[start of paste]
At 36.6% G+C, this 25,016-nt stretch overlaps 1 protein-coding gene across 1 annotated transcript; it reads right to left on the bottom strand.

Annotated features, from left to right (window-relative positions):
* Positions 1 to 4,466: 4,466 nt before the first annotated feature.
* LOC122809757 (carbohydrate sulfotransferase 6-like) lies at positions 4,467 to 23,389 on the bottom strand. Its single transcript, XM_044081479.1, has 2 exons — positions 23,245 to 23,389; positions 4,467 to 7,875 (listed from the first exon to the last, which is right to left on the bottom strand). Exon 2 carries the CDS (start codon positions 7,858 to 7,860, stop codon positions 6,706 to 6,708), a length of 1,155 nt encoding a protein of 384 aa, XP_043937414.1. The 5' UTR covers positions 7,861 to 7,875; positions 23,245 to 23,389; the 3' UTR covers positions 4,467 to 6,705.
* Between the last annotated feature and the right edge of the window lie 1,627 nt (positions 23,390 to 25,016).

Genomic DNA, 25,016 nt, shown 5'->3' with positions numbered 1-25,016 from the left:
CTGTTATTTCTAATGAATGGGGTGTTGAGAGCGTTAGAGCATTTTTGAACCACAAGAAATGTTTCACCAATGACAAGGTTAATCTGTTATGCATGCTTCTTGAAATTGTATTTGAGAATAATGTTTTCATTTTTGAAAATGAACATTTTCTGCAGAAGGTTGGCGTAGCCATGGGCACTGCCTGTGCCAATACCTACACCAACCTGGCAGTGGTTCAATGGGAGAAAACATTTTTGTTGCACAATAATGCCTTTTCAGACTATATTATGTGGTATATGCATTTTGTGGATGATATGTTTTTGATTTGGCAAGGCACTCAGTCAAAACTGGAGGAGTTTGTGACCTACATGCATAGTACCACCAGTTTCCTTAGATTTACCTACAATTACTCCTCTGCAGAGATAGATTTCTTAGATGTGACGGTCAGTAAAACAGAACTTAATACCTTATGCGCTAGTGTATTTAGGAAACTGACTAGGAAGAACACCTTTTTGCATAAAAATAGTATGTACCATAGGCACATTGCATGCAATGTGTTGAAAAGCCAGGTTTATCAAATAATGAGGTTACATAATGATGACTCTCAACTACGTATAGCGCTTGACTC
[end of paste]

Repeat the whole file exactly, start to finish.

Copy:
At 36.6% G+C, this 25,016-nt stretch overlaps 1 protein-coding gene across 1 annotated transcript; it reads right to left on the bottom strand.

Annotated features, from left to right (window-relative positions):
* Positions 1 to 4,466: 4,466 nt before the first annotated feature.
* LOC122809757 (carbohydrate sulfotransferase 6-like) lies at positions 4,467 to 23,389 on the bottom strand. Its single transcript, XM_044081479.1, has 2 exons — positions 23,245 to 23,389; positions 4,467 to 7,875 (listed from the first exon to the last, which is right to left on the bottom strand). Exon 2 carries the CDS (start codon positions 7,858 to 7,860, stop codon positions 6,706 to 6,708), a length of 1,155 nt encoding a protein of 384 aa, XP_043937414.1. The 5' UTR covers positions 7,861 to 7,875; positions 23,245 to 23,389; the 3' UTR covers positions 4,467 to 6,705.
* Between the last annotated feature and the right edge of the window lie 1,627 nt (positions 23,390 to 25,016).

Genomic DNA, 25,016 nt, shown 5'->3' with positions numbered 1-25,016 from the left:
CTGTTATTTCTAATGAATGGGGTGTTGAGAGCGTTAGAGCATTTTTGAACCACAAGAAATGTTTCACCAATGACAAGGTTAATCTGTTATGCATGCTTCTTGAAATTGTATTTGAGAATAATGTTTTCATTTTTGAAAATGAACATTTTCTGCAGAAGGTTGGCGTAGCCATGGGCACTGCCTGTGCCAATACCTACACCAACCTGGCAGTGGTTCAATGGGAGAAAACATTTTTGTTGCACAATAATGCCTTTTCAGACTATATTATGTGGTATATGCATTTTGTGGATGATATGTTTTTGATTTGGCAAGGCACTCAGTCAAAACTGGAGGAGTTTGTGACCTACATGCATAGTACCACCAGTTTCCTTAGATTTACCTACAATTACTCCTCTGCAGAGATAGATTTCTTAGATGTGACGGTCAGTAAAACAGAACTTAATACCTTATGCGCTAGTGTATTTAGGAAACTGACTAGGAAGAACACCTTTTTGCATAAAAATAGTATGTACCATAGGCACATTGCATGCAATGTGTTGAAAAGCCAGGTTTATCAAATAATGAGGTTACATAATGATGACTCTCAACTACGTATAGCGCTTGACTC